May to deliver Brexit speech next week
The prime minister will make a much anticipated speech "setting out more" on the government's Brexit plans next week, Downing Street has confirmed.
Theresa May, who has said she will trigger Article 50 - the formal process for leaving the European Union - by April, will make the speech on Tuesday.
The government has been under pressure to spell out its negotiating stance but says it cannot show its hand in detail.
Labour's Jeremy Corbyn says Mrs May is overseeing a "shambolic Tory Brexit".
Mrs May has refused to be drawn on the details of her plans for Brexit negotiations with the 27 other EU member states as Britain begins the two-year Article 50 process.
But she told Parliament's liaison committee in December: "We've also said we will publish more information about our approach before Article 50 is triggered.
"I will be making a speech early in the new year setting out more about our approach and about the opportunity I think we have as a country to use this process to forge a truly global Britain that embraces and trades with countries across the world."
On Thursday, her official spokeswoman said: "She will be making a speech on Tuesday, setting out more on our approach to Brexit, as part of preparing for the negotiations and in line with our approach for global Britain and continuing to be an outward-looking nation."
BBC political correspondent Chris Mason said Mrs May would be wary of promising more than she could deliver - or being so specific about her aims that other EU countries could set the price for achieving them impossibly high.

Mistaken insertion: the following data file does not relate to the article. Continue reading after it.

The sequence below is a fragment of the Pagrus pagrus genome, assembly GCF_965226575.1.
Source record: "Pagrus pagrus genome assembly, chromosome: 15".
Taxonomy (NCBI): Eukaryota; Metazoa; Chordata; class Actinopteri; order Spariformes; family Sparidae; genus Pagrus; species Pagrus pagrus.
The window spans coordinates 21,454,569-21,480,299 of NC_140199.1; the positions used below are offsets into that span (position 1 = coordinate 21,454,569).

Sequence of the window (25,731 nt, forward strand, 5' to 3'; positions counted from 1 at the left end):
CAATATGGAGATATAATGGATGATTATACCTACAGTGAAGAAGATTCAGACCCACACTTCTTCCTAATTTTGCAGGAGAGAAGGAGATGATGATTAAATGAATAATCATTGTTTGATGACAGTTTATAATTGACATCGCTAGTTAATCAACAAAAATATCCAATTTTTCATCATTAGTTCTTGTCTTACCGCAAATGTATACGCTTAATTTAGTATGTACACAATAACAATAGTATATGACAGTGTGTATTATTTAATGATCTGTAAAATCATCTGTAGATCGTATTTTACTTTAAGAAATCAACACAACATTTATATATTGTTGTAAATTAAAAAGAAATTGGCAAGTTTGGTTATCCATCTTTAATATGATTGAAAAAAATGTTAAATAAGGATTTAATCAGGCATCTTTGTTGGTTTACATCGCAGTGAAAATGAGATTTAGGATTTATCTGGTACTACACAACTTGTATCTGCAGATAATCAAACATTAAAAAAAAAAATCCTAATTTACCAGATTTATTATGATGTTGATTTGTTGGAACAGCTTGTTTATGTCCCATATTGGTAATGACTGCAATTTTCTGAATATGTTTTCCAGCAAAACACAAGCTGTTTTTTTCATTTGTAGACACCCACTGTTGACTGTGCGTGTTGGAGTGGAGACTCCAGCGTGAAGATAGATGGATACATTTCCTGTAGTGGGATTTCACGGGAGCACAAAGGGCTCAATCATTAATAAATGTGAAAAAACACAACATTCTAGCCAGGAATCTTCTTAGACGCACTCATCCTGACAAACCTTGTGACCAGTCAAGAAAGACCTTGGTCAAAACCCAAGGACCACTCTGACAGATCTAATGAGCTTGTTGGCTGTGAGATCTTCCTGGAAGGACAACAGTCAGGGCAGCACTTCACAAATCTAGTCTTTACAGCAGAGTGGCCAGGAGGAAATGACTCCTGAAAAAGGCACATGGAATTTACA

Her words would be scoured by different audiences - MPs, 27 other EU states and the UK electorate, he added.
Shadow Brexit secretary Keir Starmer said: "So far the prime minister has refused to provide any clarity about the government's basic Brexit negotiating stance.
"That has caused great uncertainty and confusion.
"The prime minister must therefore take this opportunity to reassure the country that she has a plan for Brexit and that she will fight for a deal that prioritises jobs, the economy and delivers trading arrangements that are free of tariffs and bureaucratic impediments."
The speech comes as the Supreme Court is preparing to rule on whether Mrs May has the right to trigger Article 50 without a vote in Parliament - something she has said she will do before the end of March.
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